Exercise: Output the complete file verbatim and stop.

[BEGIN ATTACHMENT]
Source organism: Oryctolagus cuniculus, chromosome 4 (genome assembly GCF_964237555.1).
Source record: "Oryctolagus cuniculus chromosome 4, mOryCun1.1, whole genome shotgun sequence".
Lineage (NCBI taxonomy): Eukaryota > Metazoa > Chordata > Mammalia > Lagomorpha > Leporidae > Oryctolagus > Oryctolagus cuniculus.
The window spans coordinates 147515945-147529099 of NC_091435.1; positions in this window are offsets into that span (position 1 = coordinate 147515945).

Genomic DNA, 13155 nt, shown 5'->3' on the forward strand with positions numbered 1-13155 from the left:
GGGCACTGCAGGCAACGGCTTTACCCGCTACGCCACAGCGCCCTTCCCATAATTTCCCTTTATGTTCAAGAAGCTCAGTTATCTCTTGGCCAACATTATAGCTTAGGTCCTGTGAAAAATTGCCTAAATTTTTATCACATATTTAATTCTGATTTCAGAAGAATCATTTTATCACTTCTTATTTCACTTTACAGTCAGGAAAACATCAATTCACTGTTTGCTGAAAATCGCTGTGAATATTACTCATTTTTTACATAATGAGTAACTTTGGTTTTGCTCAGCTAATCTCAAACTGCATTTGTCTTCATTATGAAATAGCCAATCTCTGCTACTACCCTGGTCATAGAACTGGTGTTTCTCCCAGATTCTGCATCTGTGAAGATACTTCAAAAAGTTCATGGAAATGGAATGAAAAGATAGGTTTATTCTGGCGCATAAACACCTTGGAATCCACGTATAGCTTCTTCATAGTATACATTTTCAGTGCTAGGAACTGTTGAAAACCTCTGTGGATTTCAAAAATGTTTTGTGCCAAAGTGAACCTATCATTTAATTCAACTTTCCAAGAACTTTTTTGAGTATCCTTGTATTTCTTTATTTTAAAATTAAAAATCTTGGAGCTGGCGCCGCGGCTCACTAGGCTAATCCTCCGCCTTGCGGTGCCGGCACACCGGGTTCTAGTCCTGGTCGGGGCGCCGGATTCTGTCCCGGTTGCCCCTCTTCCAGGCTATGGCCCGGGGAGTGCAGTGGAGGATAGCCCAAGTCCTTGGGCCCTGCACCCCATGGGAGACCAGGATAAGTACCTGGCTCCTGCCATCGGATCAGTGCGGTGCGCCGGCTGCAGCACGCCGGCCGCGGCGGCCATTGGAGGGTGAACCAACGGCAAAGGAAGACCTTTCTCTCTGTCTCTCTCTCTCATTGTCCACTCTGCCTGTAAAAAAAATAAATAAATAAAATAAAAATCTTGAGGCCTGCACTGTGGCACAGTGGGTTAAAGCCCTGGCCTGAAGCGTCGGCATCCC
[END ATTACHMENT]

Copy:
Source organism: Oryctolagus cuniculus, chromosome 4 (genome assembly GCF_964237555.1).
Source record: "Oryctolagus cuniculus chromosome 4, mOryCun1.1, whole genome shotgun sequence".
Lineage (NCBI taxonomy): Eukaryota > Metazoa > Chordata > Mammalia > Lagomorpha > Leporidae > Oryctolagus > Oryctolagus cuniculus.
The window spans coordinates 147515945-147529099 of NC_091435.1; positions in this window are offsets into that span (position 1 = coordinate 147515945).

Genomic DNA, 13155 nt, shown 5'->3' on the forward strand with positions numbered 1-13155 from the left:
GGGCACTGCAGGCAACGGCTTTACCCGCTACGCCACAGCGCCCTTCCCATAATTTCCCTTTATGTTCAAGAAGCTCAGTTATCTCTTGGCCAACATTATAGCTTAGGTCCTGTGAAAAATTGCCTAAATTTTTATCACATATTTAATTCTGATTTCAGAAGAATCATTTTATCACTTCTTATTTCACTTTACAGTCAGGAAAACATCAATTCACTGTTTGCTGAAAATCGCTGTGAATATTACTCATTTTTTACATAATGAGTAACTTTGGTTTTGCTCAGCTAATCTCAAACTGCATTTGTCTTCATTATGAAATAGCCAATCTCTGCTACTACCCTGGTCATAGAACTGGTGTTTCTCCCAGATTCTGCATCTGTGAAGATACTTCAAAAAGTTCATGGAAATGGAATGAAAAGATAGGTTTATTCTGGCGCATAAACACCTTGGAATCCACGTATAGCTTCTTCATAGTATACATTTTCAGTGCTAGGAACTGTTGAAAACCTCTGTGGATTTCAAAAATGTTTTGTGCCAAAGTGAACCTATCATTTAATTCAACTTTCCAAGAACTTTTTTGAGTATCCTTGTATTTCTTTATTTTAAAATTAAAAATCTTGGAGCTGGCGCCGCGGCTCACTAGGCTAATCCTCCGCCTTGCGGTGCCGGCACACCGGGTTCTAGTCCTGGTCGGGGCGCCGGATTCTGTCCCGGTTGCCCCTCTTCCAGGCTATGGCCCGGGGAGTGCAGTGGAGGATAGCCCAAGTCCTTGGGCCCTGCACCCCATGGGAGACCAGGATAAGTACCTGGCTCCTGCCATCGGATCAGTGCGGTGCGCCGGCTGCAGCACGCCGGCCGCGGCGGCCATTGGAGGGTGAACCAACGGCAAAGGAAGACCTTTCTCTCTGTCTCTCTCTCTCATTGTCCACTCTGCCTGTAAAAAAAATAAATAAATAAAATAAAAATCTTGAGGCCTGCACTGTGGCACAGTGGGTTAAAGCCCTGGCCTGAAGCGTCGGCATCCC